Availability: The web server is freely available to non-commercial users at the following address http://abwgc.jnu.ac.in/_sarba. Supplementary data are available at http://abwgc.jnu.ac.in/_sarba/cgi-bin/abwgc_retrival.cgi using job id 524, 526 and 528.

Contact: [email protected]; [email protected]
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http://dx.doi.org/10.1093/bioinformatics/btp587DOI Listing
December 2009

Single-nucleotide variations associated with Mycobacterium tuberculosis KwaZulu-Natal strains.

J Biosci 2009 Sep;34(3):397-404

Center for Computational Biology and Bioinformatics, School of Information Technology, Jawaharlal Nehru University, New Delhi 110 067, India.

The occurrence of drug resistance in Mycobacterium tuberculosis, the aetiological agent of tuberculosis (TB), is hampering the management and control of TB in the world. Here we present a computational analysis of recently sequenced drug-sensitive (DS), multidrug-resistant (MDR) and extensively drug-resistant (XDR) strains of M. tuberculosis. Single-nucleotide variations (SNVs) were identified in a pair-wise manner using the anchor-based whole genome comparison (ABWGC) tool and its modified version. For this analysis, four fully sequenced genomes of different strains of M. tuberculosis were taken along with three KwaZulu-Natal (KZN) strains isolated from South Africa including one XDR and one MDR strain. KZN strains were compared with other fully sequenced strains and also among each other. The variations were analysed with respect to their biological influence as a result of either altered structure or synthesis. The results suggest that the DR phenotype may be due to changes in a number of genes. The database on KZN strains can be accessed through the website http://mirna.jnu.ac.in/mgdd/.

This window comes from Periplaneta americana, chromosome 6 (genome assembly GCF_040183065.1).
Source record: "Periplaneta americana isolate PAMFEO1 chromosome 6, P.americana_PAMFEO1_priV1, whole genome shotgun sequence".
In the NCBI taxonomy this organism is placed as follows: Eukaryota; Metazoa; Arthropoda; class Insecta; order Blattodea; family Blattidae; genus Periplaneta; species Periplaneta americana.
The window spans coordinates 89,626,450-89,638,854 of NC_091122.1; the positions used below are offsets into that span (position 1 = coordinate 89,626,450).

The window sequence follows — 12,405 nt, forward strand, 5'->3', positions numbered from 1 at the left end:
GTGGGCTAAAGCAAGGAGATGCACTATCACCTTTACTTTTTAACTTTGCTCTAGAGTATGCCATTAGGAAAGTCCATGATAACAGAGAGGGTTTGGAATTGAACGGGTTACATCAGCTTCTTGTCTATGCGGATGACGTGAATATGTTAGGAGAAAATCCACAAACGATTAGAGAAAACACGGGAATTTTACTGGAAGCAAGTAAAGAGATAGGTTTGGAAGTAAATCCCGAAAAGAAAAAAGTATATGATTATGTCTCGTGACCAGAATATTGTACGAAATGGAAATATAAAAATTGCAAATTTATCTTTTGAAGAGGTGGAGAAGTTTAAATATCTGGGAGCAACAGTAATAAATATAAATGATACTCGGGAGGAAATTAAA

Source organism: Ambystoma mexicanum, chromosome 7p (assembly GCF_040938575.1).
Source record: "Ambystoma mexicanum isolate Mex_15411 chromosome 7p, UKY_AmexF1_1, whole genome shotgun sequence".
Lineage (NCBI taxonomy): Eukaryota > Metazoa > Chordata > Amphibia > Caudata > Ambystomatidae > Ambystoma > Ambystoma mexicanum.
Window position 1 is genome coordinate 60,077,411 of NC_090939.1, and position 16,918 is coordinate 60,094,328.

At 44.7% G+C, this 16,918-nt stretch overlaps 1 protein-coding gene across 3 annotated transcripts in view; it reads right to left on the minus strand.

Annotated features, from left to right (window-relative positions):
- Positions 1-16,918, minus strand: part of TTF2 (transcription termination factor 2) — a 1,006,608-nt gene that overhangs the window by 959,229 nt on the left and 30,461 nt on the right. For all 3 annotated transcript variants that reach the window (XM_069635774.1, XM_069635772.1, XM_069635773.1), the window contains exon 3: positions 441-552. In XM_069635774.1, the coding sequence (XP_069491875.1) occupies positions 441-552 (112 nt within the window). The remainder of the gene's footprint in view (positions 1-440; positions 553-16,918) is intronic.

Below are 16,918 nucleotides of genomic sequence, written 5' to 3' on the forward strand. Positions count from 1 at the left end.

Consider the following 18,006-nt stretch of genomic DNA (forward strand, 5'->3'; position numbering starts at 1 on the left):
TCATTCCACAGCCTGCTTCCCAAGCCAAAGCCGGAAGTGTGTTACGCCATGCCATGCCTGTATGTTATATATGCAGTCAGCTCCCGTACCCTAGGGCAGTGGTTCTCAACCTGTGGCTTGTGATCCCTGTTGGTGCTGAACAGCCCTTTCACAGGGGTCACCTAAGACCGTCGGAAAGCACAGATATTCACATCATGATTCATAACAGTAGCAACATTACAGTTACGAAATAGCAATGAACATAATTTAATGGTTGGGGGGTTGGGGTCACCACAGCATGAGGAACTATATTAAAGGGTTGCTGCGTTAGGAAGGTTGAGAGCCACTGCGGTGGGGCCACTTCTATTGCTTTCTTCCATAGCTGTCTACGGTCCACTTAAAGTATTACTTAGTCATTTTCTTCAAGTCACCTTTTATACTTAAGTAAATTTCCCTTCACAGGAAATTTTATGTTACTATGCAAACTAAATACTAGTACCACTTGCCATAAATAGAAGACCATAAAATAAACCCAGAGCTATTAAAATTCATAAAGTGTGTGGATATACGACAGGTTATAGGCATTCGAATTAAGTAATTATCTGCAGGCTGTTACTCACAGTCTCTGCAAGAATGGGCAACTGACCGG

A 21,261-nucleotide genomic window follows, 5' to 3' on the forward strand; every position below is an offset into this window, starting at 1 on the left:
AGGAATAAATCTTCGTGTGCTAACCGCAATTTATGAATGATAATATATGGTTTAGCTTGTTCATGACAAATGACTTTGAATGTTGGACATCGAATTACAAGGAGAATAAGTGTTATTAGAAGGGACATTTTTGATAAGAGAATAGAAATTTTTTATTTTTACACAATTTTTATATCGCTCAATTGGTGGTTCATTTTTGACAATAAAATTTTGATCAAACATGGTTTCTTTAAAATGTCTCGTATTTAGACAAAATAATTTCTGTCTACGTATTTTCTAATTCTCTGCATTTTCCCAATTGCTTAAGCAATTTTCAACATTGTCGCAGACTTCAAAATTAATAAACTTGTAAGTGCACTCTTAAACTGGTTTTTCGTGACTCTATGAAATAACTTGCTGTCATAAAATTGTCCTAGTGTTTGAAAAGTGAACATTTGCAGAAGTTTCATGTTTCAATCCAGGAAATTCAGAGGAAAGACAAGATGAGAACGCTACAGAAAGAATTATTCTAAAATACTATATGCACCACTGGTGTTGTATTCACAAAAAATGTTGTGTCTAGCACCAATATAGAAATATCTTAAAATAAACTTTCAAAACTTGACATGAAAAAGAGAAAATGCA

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http://dx.doi.org/10.1007/s12038-009-0046-yDOI Listing
September 2009